There is no debate. All major national and international organizations that have examined the health risks of radon exposure agree that it causes lung cancer. In fact, it’s the second leading cause of lung cancer, preceded only by smoking. Second hand smoke ranks third.
You’re exposed to some level of Radon, no matter where you live or work, worldwide. But every home and building is different.
Your home’s Radon level could be 1 pCi/L (pico Curies per Liter), while your neighbor’s could be 10 pCI/L.
The EPA recommends that Americans fix their homes when the radon level is 4 pCi/L or more, and that you consider doing so at levels between 2 pCi/L – 4 pCi/L, especially in the area that you sleep in. The World Health Organization recommends a level of 2.7 pCi/L or below.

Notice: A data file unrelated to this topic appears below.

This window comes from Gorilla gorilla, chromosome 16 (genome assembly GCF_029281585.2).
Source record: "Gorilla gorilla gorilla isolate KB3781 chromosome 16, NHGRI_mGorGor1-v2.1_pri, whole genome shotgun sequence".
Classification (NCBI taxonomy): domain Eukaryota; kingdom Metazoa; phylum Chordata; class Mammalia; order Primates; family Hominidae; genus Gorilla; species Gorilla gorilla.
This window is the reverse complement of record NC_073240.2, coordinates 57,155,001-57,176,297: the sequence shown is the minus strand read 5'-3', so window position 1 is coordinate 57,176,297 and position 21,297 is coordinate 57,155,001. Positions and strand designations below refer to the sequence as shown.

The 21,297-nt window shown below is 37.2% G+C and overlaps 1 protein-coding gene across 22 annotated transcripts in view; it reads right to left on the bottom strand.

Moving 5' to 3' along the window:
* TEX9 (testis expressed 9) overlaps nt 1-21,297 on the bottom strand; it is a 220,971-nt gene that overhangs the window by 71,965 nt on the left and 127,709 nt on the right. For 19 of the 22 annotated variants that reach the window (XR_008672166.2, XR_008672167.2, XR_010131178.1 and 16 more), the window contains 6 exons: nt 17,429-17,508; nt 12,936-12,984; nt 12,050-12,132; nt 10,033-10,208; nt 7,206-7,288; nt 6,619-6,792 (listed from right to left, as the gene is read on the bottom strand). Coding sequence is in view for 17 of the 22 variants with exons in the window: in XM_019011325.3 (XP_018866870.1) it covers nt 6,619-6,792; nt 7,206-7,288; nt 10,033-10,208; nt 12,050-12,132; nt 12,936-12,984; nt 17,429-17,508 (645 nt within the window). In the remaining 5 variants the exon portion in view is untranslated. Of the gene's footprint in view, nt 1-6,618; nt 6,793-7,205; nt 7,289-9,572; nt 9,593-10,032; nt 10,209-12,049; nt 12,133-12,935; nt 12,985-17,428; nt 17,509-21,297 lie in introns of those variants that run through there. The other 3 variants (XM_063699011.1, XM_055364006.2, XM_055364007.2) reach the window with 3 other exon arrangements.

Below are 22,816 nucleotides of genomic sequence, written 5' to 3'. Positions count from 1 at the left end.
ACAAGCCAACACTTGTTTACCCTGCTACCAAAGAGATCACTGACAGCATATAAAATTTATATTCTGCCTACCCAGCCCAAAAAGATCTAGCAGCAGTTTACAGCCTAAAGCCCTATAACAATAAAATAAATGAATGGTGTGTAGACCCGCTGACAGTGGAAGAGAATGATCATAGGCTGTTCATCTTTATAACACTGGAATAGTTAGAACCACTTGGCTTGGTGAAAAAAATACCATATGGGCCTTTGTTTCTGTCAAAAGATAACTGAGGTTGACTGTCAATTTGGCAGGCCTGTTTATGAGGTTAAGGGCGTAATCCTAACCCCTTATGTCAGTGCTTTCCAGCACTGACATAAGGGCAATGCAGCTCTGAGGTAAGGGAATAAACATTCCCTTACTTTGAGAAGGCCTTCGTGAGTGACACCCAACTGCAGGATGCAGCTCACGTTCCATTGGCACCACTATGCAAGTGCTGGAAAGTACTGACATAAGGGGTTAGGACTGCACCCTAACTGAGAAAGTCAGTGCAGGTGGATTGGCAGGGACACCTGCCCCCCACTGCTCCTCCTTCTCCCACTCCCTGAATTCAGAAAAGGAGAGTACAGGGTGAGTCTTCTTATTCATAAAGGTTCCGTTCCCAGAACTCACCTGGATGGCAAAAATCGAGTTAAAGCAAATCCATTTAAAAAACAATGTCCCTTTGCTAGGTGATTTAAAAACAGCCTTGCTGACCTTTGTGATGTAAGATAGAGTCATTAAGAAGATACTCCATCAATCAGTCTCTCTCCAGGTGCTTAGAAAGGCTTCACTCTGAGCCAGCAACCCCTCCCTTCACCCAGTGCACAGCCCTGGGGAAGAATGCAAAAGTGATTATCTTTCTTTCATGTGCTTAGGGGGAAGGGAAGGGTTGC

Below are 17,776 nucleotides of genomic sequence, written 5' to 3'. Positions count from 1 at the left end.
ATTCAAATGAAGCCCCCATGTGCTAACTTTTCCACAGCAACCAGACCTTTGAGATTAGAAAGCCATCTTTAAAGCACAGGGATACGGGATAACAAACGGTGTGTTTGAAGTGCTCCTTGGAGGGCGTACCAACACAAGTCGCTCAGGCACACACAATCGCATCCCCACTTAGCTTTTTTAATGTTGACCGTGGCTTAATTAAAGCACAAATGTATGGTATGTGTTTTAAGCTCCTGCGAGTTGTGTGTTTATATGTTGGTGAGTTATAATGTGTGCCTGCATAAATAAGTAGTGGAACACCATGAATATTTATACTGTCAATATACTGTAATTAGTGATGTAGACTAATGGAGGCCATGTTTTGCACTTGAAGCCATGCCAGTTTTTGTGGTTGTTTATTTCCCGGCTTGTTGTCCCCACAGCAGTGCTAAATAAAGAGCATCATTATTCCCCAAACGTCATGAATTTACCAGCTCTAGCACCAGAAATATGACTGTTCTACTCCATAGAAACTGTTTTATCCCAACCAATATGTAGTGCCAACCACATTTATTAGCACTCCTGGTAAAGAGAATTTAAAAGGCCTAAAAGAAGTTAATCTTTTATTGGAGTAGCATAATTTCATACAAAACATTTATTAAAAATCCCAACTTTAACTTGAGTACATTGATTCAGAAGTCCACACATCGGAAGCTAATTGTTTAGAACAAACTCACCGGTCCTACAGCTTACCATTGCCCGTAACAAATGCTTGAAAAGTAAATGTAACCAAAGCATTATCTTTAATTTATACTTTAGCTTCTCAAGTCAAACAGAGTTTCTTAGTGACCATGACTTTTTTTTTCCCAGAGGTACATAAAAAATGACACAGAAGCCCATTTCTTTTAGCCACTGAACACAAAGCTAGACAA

Consider that exposure at a level of 4 pCi/L for eight hours per day is the equivalent of 200 chest x-rays per year! So a level as low as 2 pCi/L is like 100 chest x-rays of radiation to your lungs.